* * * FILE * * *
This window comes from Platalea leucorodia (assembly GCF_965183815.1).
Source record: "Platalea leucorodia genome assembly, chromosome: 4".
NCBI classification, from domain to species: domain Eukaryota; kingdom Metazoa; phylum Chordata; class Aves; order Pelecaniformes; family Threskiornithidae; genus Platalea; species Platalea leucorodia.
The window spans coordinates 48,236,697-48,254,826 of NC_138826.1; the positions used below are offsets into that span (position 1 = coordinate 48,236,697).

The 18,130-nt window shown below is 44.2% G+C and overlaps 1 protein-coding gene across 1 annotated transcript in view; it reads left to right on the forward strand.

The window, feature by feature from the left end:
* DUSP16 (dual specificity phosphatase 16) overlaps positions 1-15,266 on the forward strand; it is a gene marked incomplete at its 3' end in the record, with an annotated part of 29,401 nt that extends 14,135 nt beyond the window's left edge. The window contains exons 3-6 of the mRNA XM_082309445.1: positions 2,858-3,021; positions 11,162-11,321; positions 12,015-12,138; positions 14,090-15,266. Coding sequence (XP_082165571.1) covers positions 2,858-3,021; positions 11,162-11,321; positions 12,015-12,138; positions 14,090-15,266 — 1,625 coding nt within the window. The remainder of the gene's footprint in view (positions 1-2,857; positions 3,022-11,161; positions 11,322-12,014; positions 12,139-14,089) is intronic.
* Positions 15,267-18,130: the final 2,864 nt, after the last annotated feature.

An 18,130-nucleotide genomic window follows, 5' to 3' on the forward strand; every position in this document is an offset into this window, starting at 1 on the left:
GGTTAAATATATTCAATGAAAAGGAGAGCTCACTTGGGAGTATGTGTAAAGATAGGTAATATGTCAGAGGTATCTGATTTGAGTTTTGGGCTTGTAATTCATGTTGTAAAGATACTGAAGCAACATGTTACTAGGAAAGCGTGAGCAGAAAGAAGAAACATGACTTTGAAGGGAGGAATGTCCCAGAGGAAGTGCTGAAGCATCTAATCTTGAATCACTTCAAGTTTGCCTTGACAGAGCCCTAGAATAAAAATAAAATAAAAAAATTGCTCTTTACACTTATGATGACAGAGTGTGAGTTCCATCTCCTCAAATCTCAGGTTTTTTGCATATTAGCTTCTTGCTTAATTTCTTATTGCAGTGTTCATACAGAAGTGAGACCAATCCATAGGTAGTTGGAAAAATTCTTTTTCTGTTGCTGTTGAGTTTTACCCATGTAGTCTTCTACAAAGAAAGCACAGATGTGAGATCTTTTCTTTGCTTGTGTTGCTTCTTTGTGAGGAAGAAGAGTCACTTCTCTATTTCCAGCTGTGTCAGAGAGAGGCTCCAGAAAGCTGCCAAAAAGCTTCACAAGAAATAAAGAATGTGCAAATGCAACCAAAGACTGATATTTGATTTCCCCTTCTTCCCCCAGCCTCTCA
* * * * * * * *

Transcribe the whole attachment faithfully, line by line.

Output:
This window comes from Platalea leucorodia (assembly GCF_965183815.1).
Source record: "Platalea leucorodia genome assembly, chromosome: 4".
NCBI classification, from domain to species: domain Eukaryota; kingdom Metazoa; phylum Chordata; class Aves; order Pelecaniformes; family Threskiornithidae; genus Platalea; species Platalea leucorodia.
The window spans coordinates 48,236,697-48,254,826 of NC_138826.1; the positions used below are offsets into that span (position 1 = coordinate 48,236,697).

The 18,130-nt window shown below is 44.2% G+C and overlaps 1 protein-coding gene across 1 annotated transcript in view; it reads left to right on the forward strand.

The window, feature by feature from the left end:
* DUSP16 (dual specificity phosphatase 16) overlaps positions 1-15,266 on the forward strand; it is a gene marked incomplete at its 3' end in the record, with an annotated part of 29,401 nt that extends 14,135 nt beyond the window's left edge. The window contains exons 3-6 of the mRNA XM_082309445.1: positions 2,858-3,021; positions 11,162-11,321; positions 12,015-12,138; positions 14,090-15,266. Coding sequence (XP_082165571.1) covers positions 2,858-3,021; positions 11,162-11,321; positions 12,015-12,138; positions 14,090-15,266 — 1,625 coding nt within the window. The remainder of the gene's footprint in view (positions 1-2,857; positions 3,022-11,161; positions 11,322-12,014; positions 12,139-14,089) is intronic.
* Positions 15,267-18,130: the final 2,864 nt, after the last annotated feature.

An 18,130-nucleotide genomic window follows, 5' to 3' on the forward strand; every position in this document is an offset into this window, starting at 1 on the left:
GGTTAAATATATTCAATGAAAAGGAGAGCTCACTTGGGAGTATGTGTAAAGATAGGTAATATGTCAGAGGTATCTGATTTGAGTTTTGGGCTTGTAATTCATGTTGTAAAGATACTGAAGCAACATGTTACTAGGAAAGCGTGAGCAGAAAGAAGAAACATGACTTTGAAGGGAGGAATGTCCCAGAGGAAGTGCTGAAGCATCTAATCTTGAATCACTTCAAGTTTGCCTTGACAGAGCCCTAGAATAAAAATAAAATAAAAAAATTGCTCTTTACACTTATGATGACAGAGTGTGAGTTCCATCTCCTCAAATCTCAGGTTTTTTGCATATTAGCTTCTTGCTTAATTTCTTATTGCAGTGTTCATACAGAAGTGAGACCAATCCATAGGTAGTTGGAAAAATTCTTTTTCTGTTGCTGTTGAGTTTTACCCATGTAGTCTTCTACAAAGAAAGCACAGATGTGAGATCTTTTCTTTGCTTGTGTTGCTTCTTTGTGAGGAAGAAGAGTCACTTCTCTATTTCCAGCTGTGTCAGAGAGAGGCTCCAGAAAGCTGCCAAAAAGCTTCACAAGAAATAAAGAATGTGCAAATGCAACCAAAGACTGATATTTGATTTCCCCTTCTTCCCCCAGCCTCTCA